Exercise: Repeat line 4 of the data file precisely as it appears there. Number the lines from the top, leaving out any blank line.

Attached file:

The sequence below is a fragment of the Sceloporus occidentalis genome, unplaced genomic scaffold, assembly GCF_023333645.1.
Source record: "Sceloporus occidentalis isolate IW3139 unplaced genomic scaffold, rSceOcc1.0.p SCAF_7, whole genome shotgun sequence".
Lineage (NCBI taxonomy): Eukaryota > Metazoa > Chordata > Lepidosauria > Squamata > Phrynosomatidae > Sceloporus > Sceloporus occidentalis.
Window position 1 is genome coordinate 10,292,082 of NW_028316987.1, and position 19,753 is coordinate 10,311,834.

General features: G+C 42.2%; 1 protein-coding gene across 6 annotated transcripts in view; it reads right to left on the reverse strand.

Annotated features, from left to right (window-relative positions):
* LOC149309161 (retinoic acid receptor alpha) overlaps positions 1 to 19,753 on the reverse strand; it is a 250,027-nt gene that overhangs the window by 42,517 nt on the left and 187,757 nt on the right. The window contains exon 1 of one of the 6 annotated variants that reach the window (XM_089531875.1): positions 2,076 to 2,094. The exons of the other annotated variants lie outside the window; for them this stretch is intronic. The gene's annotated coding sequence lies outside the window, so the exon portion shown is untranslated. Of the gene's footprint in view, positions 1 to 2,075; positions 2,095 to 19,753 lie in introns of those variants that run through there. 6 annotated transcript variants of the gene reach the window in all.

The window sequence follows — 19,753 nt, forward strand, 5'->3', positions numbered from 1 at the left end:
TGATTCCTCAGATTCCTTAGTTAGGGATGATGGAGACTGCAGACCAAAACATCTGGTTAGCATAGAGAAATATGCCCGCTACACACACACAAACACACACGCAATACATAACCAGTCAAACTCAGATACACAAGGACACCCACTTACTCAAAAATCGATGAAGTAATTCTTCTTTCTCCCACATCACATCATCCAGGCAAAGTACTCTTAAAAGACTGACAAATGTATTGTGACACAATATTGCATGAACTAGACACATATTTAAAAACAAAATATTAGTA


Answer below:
Window position 1 is genome coordinate 10,292,082 of NW_028316987.1, and position 19,753 is coordinate 10,311,834.